On Monday, WarnerMedia, the company that distributes The Ellen DeGeneres Show initiated an internal investigation following allegations of a toxic work environment and workplace misconduct on the long time running daytime talk show.
An internal memo sent last week explained that current and former staff will be interviewed about claims of ‘mistreatment, racism and intimidation’ on the show. A rep for the show declined to comment on the reports regarding the investigation.
What Initiated the Investigation
The internal inquiry comes after 1 current and 10 former employees anonymously spoke with BuzzFeed News about their experience on The Ellen DeGeneres Show in an article published on July 16. The employees talked about a toxic work culture, involving racism, bullying and intimidation. This has been the latest in a string of negative stories about the show and host Ellen DeGeneres published over the past six months.
Earlier this year, there were also reports that revealed staff members were upset over their treatment during the COVID-19 pandemic. Namely referring to reduced hours and weeks of no communication from higher-ups.
What the BuzzFeed Investigation brought to light
The BuzzFeed investigation detailed incidents in which the staffers said they were sidelined, disciplined or fired for speaking up about discrimination. Taking a mental health leave or attending family funerals, were among some of the other things. The allegations ranged from racist microaggressions, to insensitive jokes about mistaking two Black female employees with the same hairstyle.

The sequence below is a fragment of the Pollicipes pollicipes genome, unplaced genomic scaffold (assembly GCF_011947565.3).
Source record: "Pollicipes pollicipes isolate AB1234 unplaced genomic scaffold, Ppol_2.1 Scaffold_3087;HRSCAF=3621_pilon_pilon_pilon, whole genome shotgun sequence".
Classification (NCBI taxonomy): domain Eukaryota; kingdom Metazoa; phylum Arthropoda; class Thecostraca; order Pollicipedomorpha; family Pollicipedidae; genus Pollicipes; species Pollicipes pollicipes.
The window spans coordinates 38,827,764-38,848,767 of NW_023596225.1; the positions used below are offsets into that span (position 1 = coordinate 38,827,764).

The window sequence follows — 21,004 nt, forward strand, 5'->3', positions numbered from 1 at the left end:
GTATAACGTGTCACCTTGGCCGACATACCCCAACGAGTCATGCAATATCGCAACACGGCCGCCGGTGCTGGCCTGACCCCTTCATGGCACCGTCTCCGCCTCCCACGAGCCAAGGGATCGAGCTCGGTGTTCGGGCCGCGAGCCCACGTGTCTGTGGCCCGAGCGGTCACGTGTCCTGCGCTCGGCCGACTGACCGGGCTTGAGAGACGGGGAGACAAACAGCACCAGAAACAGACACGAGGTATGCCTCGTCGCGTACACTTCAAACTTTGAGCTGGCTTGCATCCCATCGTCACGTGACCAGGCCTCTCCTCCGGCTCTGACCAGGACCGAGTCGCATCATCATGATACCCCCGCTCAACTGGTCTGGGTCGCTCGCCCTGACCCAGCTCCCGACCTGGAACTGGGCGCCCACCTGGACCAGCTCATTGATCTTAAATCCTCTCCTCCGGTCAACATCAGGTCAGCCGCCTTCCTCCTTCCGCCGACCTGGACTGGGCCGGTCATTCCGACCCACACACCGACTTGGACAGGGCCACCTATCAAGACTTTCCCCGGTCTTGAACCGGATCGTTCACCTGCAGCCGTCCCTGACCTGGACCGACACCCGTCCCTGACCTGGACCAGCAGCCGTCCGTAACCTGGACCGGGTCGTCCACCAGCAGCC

One former employee revealed that she left her job after she was called into a meeting with executive producer Ed Glavin. The ex-employee revealed that she was reprimanded for her objections to the term “spirit animal.” Not only this, she was also admonished while asking for a raise, and suggesting employees on the show receive diversity and inclusion training. The employee said Glavin told her she “was walking around looking resentful and angry.” There were no specific claims against host Ellen DeGeneres.
“We are committed to do better, and we will do better”
Glavin and fellow executive producers Mary Connelly and Andy Lassner have since then addressed the allegations in a joint statement to BuzzFeed. Mentioning that they take the employees’ stories “very seriously.”
The statement, issued on July 17, read, “Over the course of nearly two decades, 3,000 episodes, and employing over 1000 staff members, we have strived to create an open, safe, and inclusive work environment. We are truly heartbroken and sorry to learn that even one person in our production family has had a negative experience. It’s not who we are and not who we strive to be, and not the mission Ellen has set for us.”
“For the record, the day to day responsibility of the Ellen show is completely on us,” the statement added. “We take all of this very seriously and we realize, as many in the world are learning, that we need to do better. We are committed to do better, and we will do better.”
The Ellen DeGeneres Show has been a beloved daytime talk show since its debut in 2003. The show, which is in its 17th season, has garnered more than 171 Daytime Emmy Award nominations and 61 wins. It has also won four for outstanding talk show and seven for outstanding talk show entertainment. To this day, the talk show remains a top performer in its field, with roughly 2.5 million daily viewers.
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